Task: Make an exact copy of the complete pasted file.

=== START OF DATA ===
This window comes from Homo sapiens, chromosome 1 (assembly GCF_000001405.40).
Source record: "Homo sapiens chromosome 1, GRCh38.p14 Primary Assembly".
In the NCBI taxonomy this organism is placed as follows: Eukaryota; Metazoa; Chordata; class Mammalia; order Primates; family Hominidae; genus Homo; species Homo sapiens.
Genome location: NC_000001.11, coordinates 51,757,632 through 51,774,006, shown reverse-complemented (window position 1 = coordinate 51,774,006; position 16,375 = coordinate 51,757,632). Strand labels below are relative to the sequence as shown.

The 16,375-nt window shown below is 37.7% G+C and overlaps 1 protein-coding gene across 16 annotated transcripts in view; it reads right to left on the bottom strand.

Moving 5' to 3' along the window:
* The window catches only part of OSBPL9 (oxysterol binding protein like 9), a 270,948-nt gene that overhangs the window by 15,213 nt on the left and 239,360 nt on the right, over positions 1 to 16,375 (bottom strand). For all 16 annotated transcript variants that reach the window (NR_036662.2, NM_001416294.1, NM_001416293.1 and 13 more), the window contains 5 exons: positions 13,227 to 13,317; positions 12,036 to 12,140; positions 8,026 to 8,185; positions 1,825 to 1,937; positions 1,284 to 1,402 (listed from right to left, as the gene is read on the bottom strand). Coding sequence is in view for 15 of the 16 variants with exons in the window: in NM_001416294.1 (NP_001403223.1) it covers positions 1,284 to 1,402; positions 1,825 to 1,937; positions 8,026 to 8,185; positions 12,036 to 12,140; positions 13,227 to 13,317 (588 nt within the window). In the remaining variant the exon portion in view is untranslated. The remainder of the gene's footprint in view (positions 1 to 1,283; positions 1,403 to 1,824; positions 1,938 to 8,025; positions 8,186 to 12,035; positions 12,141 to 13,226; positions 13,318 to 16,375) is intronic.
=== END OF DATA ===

This window comes from Homo sapiens, chromosome 1 (assembly GCF_000001405.40).
Source record: "Homo sapiens chromosome 1, GRCh38.p14 Primary Assembly".
In the NCBI taxonomy this organism is placed as follows: Eukaryota; Metazoa; Chordata; class Mammalia; order Primates; family Hominidae; genus Homo; species Homo sapiens.
Genome location: NC_000001.11, coordinates 51,757,632 through 51,774,006, shown reverse-complemented (window position 1 = coordinate 51,774,006; position 16,375 = coordinate 51,757,632). Strand labels below are relative to the sequence as shown.

The 16,375-nt window shown below is 37.7% G+C and overlaps 1 protein-coding gene across 16 annotated transcripts in view; it reads right to left on the bottom strand.

Moving 5' to 3' along the window:
* The window catches only part of OSBPL9 (oxysterol binding protein like 9), a 270,948-nt gene that overhangs the window by 15,213 nt on the left and 239,360 nt on the right, over positions 1 to 16,375 (bottom strand). For all 16 annotated transcript variants that reach the window (NR_036662.2, NM_001416294.1, NM_001416293.1 and 13 more), the window contains 5 exons: positions 13,227 to 13,317; positions 12,036 to 12,140; positions 8,026 to 8,185; positions 1,825 to 1,937; positions 1,284 to 1,402 (listed from right to left, as the gene is read on the bottom strand). Coding sequence is in view for 15 of the 16 variants with exons in the window: in NM_001416294.1 (NP_001403223.1) it covers positions 1,284 to 1,402; positions 1,825 to 1,937; positions 8,026 to 8,185; positions 12,036 to 12,140; positions 13,227 to 13,317 (588 nt within the window). In the remaining variant the exon portion in view is untranslated. The remainder of the gene's footprint in view (positions 1 to 1,283; positions 1,403 to 1,824; positions 1,938 to 8,025; positions 8,186 to 12,035; positions 12,141 to 13,226; positions 13,318 to 16,375) is intronic.